The partnership’s plans for progress will help those 12 departments improve their percentages and help Medicaid-covered pregnant receive early and adequate prenatal care. All Nebraska public health districts would benefit from improved prenatal management of hypertension and diabetes, which would potentially reduce preterm births and NICU admissions.

Medicaid covered more than one-third of Nebraska births in 2020

Out of 23,480 total births in Nebraska in 2020, Medicaid covered 34.6% of births (8,119); Private Insurance covered 59% of births (13,854); and Other covered 6.4% (1505).3

Coverage costs include prenatal care, birth, and postpartum care. An eligible pregnant person remains Medicaid eligible through a 60-day postpartum period, and there is continuous eligibility for the newborn through their first birthday.4

The Policy Brief notes, “Although Medicaid managed care plans have programs to assist pregnant women with social barriers to access care and services, there are often significant delays between a woman receiving her first prenatal assessment of risk factors and communication of those risk factors to Medicaid managed care plans or referral. Shortening the time between these events could successfully address some of the identified barriers.”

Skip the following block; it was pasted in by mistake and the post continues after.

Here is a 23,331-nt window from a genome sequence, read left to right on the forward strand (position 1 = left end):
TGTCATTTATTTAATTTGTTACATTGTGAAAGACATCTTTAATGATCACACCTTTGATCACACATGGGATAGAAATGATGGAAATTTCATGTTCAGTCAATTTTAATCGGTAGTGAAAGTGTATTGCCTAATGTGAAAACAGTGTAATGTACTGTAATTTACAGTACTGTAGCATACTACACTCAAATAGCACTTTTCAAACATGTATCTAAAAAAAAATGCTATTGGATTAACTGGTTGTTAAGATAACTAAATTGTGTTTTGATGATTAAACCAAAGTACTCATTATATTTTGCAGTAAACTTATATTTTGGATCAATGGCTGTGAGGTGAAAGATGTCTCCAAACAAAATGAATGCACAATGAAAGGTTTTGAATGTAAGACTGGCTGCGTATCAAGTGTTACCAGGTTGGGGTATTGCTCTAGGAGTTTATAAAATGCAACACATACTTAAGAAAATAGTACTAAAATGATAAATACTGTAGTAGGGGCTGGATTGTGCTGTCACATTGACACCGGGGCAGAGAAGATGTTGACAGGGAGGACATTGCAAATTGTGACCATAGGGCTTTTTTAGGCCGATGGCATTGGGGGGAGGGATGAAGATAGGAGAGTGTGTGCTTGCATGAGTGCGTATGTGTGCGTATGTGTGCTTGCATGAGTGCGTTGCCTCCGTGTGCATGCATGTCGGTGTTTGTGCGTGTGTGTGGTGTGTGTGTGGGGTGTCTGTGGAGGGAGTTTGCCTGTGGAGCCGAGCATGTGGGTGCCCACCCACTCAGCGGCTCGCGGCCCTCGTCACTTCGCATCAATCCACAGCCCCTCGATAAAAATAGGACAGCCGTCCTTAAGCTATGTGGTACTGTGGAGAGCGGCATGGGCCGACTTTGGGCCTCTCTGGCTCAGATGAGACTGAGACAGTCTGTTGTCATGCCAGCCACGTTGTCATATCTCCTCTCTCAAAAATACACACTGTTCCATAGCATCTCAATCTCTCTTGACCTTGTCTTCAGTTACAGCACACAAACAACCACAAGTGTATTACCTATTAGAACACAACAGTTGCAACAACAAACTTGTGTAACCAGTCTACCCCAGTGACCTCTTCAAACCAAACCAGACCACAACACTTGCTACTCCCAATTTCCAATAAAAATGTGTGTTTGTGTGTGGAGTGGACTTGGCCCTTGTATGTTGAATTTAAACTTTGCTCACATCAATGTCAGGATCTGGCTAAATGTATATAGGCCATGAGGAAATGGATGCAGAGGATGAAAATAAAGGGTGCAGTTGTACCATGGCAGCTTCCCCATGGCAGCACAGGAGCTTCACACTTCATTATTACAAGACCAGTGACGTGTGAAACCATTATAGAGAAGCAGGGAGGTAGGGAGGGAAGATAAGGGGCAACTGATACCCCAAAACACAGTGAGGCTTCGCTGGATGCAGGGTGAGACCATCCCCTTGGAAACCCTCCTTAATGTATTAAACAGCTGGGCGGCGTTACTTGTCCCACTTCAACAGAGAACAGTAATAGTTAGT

Barriers to care for pregnant women eligible for Medicaid

Through focus groups and interviews, Policy Brief researchers found varied factors that often limit early and adequate prenatal care for pregnant individuals eligible for Medicaid in Nebraska. These barriers include:

  • Awareness: Many people of childbearing age are not aware of Medicaid eligibility.
  • Medicaid enrollment difficulties: especially for those with lower health literacy, language barriers, or immigrant/refugee status.
  • Employment issues: uncertainty about employee rights and insurance coverage, penalties for taking time off for prenatal care appointments.
  • Anxiety/fear regarding care: lack of transportation or childcare while at appointments, limited evening/weekend appointments, adherence to cultural norms against seeking prenatal care in some demographic groups.
  • Misunderstandings: concern that applying for Medicaid will affect immigration status or visa applications.

Recommendations for improving data and overcoming barriers